The paradigm of working harder and making more money doesn’t work anymore. Many people have had heart attacks doing that. They don’t end up making that much more money either. The paradigm of playing dirty, holding others back, keeping resources scarce so people have to pay more for things works sometimes. But today, the greatest wealth truly comes from leveraging your ability to add quality to many people’s lives. How can you build this leverage into your business?
About people with money
Over the years, I’ve heard many people refer to a wealthy person by saying, “He’s got so much money, he could care less about the price…” That’s a big mistake. Guess what? The more money people have, the more value conscious many of them become. How do you think they got wealthy in the first place? They are extremely aware of their spending habits, cash flow, and return on investments—any investment—including social and philanthropic ventures.
The average millionaire has gone bankrupt 3 times.
What do you think they learned along the way?
To be more careful with their money!
It’s smart to want to do business with wealthy people, but don’t assume that they don’t care about the price or have money to throw away. You’ll insult them and send them to a competitor. Contrary to popular belief, most wealthy people have worked very hard for what they own, and they’re not about to watch it slip away.
The real difference between the wealthy and those who aren’t is that wealthy people place a high value on lasting quality as a good investment, convenience and on having things exactly to their liking. Wealthy people also know that they can generate more money, so they’re not afraid of investing in the best. To them, life is not static. You’re not stuck where you are, you can generate more money. (Like Jay Leno said for Doritos, “We’ll make more.”) That means they’ll more readily pay for such things as custom designs and valet parking.
Others think themselves limited—on a fixed income. There’s nothing they can do to make more money. While they focus on that thought, opportunities are whizzing right by.
I made the transition from a struggling small-business person to a successful company president with the ability to buy just about anything I want. I’m now more careful about what I spend my money on. Things I’ve wanted or have wanted to do for a long time, I choose very carefully. I spend my money on things that are functional, to my liking, and of lasting quality. Why jump into your car every day and think that it’s a piece of junk? For a few dollars more per day (a few hundred dollars per month), you could jump in your car every day and think, “This is great!” How long are you going to live? How long are you going to wait to do and have what you really want?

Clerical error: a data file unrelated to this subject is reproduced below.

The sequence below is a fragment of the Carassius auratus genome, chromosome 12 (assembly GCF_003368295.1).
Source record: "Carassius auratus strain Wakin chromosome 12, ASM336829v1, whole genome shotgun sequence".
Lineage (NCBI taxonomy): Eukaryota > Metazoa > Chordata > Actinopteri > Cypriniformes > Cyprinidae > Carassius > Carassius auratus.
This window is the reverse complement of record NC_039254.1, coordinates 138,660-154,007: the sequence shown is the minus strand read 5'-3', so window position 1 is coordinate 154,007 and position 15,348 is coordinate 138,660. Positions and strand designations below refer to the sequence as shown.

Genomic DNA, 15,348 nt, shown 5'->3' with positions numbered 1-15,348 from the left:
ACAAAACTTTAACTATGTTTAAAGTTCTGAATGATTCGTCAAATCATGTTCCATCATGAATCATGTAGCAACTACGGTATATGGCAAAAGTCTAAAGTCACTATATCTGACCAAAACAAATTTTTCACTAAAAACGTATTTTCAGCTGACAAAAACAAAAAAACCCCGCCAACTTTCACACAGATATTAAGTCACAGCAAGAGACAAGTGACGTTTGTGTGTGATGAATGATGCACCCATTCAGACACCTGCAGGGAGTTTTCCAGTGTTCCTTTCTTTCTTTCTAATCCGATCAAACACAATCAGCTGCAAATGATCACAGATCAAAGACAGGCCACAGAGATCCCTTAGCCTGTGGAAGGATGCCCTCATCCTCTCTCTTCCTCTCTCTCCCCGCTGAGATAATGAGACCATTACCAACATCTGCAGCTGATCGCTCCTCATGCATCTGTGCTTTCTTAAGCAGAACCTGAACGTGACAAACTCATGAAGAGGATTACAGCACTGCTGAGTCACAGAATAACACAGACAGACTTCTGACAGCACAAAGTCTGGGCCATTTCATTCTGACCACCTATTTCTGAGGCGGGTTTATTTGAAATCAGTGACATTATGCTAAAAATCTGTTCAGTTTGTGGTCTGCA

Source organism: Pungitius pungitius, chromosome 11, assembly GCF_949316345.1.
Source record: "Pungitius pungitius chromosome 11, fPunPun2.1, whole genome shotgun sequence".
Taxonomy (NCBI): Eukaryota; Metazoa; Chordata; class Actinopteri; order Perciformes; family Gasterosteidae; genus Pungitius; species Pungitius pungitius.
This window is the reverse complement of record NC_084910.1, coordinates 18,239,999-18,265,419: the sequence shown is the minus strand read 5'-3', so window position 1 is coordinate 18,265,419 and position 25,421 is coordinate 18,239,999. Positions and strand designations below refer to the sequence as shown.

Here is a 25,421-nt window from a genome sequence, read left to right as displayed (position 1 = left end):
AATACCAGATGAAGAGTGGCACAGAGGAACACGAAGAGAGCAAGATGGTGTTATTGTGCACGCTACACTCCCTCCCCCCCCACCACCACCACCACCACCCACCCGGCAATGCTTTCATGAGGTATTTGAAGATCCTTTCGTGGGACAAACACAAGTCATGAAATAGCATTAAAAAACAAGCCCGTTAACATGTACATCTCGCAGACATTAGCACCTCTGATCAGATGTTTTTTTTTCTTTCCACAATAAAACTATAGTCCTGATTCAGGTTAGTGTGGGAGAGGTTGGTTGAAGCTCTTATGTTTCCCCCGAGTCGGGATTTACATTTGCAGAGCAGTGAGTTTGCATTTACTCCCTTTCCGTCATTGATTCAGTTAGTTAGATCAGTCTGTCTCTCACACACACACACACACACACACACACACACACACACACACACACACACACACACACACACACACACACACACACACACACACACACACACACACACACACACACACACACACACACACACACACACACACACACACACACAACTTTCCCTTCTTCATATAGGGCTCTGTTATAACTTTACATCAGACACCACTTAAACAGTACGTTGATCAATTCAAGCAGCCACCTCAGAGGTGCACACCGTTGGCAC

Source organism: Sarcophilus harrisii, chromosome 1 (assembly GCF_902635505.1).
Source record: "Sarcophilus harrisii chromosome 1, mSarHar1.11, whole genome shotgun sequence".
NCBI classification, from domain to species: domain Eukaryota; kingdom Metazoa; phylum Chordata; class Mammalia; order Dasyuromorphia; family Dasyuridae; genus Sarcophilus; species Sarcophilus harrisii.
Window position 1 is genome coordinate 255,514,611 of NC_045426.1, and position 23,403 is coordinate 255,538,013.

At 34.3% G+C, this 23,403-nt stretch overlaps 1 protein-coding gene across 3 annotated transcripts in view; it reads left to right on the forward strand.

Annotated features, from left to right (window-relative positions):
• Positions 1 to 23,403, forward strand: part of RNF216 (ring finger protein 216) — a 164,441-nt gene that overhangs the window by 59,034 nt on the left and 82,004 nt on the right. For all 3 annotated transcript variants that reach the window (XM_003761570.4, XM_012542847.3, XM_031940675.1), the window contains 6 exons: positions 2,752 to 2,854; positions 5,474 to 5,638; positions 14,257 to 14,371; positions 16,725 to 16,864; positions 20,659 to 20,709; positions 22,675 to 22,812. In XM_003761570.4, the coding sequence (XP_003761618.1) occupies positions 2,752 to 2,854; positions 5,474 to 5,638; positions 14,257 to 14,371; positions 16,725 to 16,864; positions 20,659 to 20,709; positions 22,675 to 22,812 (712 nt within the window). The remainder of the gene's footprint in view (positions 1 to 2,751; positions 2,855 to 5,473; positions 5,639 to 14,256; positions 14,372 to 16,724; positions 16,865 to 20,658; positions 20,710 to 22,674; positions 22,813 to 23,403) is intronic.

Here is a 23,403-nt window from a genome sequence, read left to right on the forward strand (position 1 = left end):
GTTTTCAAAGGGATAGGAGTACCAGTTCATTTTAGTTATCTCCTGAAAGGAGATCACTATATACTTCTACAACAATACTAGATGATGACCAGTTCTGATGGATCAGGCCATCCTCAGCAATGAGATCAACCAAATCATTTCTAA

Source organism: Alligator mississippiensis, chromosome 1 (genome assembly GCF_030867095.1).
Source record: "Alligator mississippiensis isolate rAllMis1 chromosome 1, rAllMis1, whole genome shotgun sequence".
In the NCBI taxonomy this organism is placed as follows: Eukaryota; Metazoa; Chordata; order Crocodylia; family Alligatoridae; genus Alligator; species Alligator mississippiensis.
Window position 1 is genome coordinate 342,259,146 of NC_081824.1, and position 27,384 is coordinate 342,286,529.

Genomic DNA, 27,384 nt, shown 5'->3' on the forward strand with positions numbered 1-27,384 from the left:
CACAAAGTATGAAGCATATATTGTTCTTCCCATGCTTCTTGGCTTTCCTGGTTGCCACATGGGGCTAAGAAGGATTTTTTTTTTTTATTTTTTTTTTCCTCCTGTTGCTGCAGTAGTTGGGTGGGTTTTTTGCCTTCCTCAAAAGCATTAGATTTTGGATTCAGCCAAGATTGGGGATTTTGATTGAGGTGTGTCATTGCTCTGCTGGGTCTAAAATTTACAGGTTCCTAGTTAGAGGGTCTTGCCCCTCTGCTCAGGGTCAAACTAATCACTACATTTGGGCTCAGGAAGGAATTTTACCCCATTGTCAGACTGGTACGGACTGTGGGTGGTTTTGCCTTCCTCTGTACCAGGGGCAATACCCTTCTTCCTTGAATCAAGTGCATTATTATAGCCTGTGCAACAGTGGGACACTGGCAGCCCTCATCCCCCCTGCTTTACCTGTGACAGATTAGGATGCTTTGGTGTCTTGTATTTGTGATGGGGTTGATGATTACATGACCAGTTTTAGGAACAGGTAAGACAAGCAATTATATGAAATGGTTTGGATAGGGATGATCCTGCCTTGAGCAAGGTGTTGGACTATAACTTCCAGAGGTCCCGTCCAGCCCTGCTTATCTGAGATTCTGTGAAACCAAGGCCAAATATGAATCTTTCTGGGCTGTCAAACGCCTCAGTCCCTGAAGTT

What do you call people who lose things? Losers.
I tend to keep and maintain things for a long time. Since I know that about myself, I’m confident enough to invest in the best. It took a while for me to give up trying to save money by buying the cheap stuff because I hate throwing away something in good condition, albeit cheap. The longer I kept it the more it reminded me of my dissatisfaction.
“Quality lasts long after the price is forgotten.”
~ Sir Henry Royce, co-founder Rolls-Royce Motorcar Company
What difference would it make today if you had spent an additional $100 on something five years ago? Don’t you squander enough cash on silly things as it is? Why not surround yourself with fewer, yet quality items you can use today, will serve you well, and hold their value and utility in the future?
Try this experiment the next time you play Monopoly®
As an experiment, the idea is to help the other players win at Monopoly. That’s right. You want to help them make money. Since this is just a game, you can afford to try this at least once. Most of us play Monopoly by trying to buy all the real estate and gloating over the rent we’ll get when someone lands on our property. What if you made deals with the other players for joint partnerships? For example, rental on all four railroads is $200, but only $25 individually. If you became partners with another player who owned two railroads ($50 rent) and combined them with your two railroads, split the combined rental, you would both have four chances to earn $100 each, not just two chances to earn $50! What if you applied this way of thinking and operating in your business?
We handle our business affairs much the same as we play the game of Monopoly. Why wouldn’t we? Our thoughts, attitudes, and knowledge of business all come from the same brain. We talk a lot about win-win situations. But when we get caught up in the heat of a business deal and a lot of money is on the table, our primal instincts take over and we get ugly, unless we’ve had a direct personal experience otherwise. I did this experiment myself with the fear that if I wasn’t my evil, aggressive business self, I would get clobbered. As it turned out, I made a ton of money and won the game! I recommend creating this direct personal experience within the safety of this simple game.
I think you’ll find that good, profitable business is not just about making a lot of money, it’s about assisting people and making people’s lives better. I’m proving this to be so at JIAN. What if everyone on Earth did that? We’d have a pretty nice place to live.
Business Black Belt Notes
• Wealthy people do watch where their money goes.
• If you want to make money, you’ve got to make gutsy moves.
• Make improvements more for your customers than for the money.
• Cash that you can earn right now is more valuable than a long-term bargain.
• Leverage yourself and your resources to help more people with the same effort.